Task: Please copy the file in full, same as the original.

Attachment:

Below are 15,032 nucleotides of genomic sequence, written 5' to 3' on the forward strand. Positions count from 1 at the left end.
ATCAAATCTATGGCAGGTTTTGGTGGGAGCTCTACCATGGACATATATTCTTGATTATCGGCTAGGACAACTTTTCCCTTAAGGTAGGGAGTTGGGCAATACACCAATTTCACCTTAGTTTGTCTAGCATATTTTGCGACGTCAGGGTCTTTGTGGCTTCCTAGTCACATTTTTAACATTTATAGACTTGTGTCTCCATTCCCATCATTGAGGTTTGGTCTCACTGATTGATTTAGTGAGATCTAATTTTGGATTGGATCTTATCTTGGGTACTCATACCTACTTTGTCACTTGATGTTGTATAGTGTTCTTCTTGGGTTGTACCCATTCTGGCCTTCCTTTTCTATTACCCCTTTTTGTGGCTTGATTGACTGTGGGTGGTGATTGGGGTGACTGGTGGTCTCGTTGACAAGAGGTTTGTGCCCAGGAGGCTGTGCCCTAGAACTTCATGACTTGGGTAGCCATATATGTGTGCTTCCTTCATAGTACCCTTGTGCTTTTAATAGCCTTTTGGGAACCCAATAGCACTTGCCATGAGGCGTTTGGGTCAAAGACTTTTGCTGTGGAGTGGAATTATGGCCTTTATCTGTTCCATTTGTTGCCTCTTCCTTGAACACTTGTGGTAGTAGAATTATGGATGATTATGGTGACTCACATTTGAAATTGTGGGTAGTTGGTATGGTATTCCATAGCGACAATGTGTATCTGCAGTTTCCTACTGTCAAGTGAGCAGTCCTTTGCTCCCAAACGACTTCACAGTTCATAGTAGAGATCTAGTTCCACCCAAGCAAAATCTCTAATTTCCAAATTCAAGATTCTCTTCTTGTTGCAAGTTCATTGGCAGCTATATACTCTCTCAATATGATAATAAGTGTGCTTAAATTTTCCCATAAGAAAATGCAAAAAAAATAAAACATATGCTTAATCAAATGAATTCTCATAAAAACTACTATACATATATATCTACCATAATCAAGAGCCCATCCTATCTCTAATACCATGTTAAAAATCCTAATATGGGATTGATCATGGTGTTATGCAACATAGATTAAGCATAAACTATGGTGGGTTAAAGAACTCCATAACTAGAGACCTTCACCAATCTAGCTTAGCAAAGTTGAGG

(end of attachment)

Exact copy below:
Below are 15,032 nucleotides of genomic sequence, written 5' to 3' on the forward strand. Positions count from 1 at the left end.
ATCAAATCTATGGCAGGTTTTGGTGGGAGCTCTACCATGGACATATATTCTTGATTATCGGCTAGGACAACTTTTCCCTTAAGGTAGGGAGTTGGGCAATACACCAATTTCACCTTAGTTTGTCTAGCATATTTTGCGACGTCAGGGTCTTTGTGGCTTCCTAGTCACATTTTTAACATTTATAGACTTGTGTCTCCATTCCCATCATTGAGGTTTGGTCTCACTGATTGATTTAGTGAGATCTAATTTTGGATTGGATCTTATCTTGGGTACTCATACCTACTTTGTCACTTGATGTTGTATAGTGTTCTTCTTGGGTTGTACCCATTCTGGCCTTCCTTTTCTATTACCCCTTTTTGTGGCTTGATTGACTGTGGGTGGTGATTGGGGTGACTGGTGGTCTCGTTGACAAGAGGTTTGTGCCCAGGAGGCTGTGCCCTAGAACTTCATGACTTGGGTAGCCATATATGTGTGCTTCCTTCATAGTACCCTTGTGCTTTTAATAGCCTTTTGGGAACCCAATAGCACTTGCCATGAGGCGTTTGGGTCAAAGACTTTTGCTGTGGAGTGGAATTATGGCCTTTATCTGTTCCATTTGTTGCCTCTTCCTTGAACACTTGTGGTAGTAGAATTATGGATGATTATGGTGACTCACATTTGAAATTGTGGGTAGTTGGTATGGTATTCCATAGCGACAATGTGTATCTGCAGTTTCCTACTGTCAAGTGAGCAGTCCTTTGCTCCCAAACGACTTCACAGTTCATAGTAGAGATCTAGTTCCACCCAAGCAAAATCTCTAATTTCCAAATTCAAGATTCTCTTCTTGTTGCAAGTTCATTGGCAGCTATATACTCTCTCAATATGATAATAAGTGTGCTTAAATTTTCCCATAAGAAAATGCAAAAAAAATAAAACATATGCTTAATCAAATGAATTCTCATAAAAACTACTATACATATATATCTACCATAATCAAGAGCCCATCCTATCTCTAATACCATGTTAAAAATCCTAATATGGGATTGATCATGGTGTTATGCAACATAGATTAAGCATAAACTATGGTGGGTTAAAGAACTCCATAACTAGAGACCTTCACCAATCTAGCTTAGCAAAGTTGAGG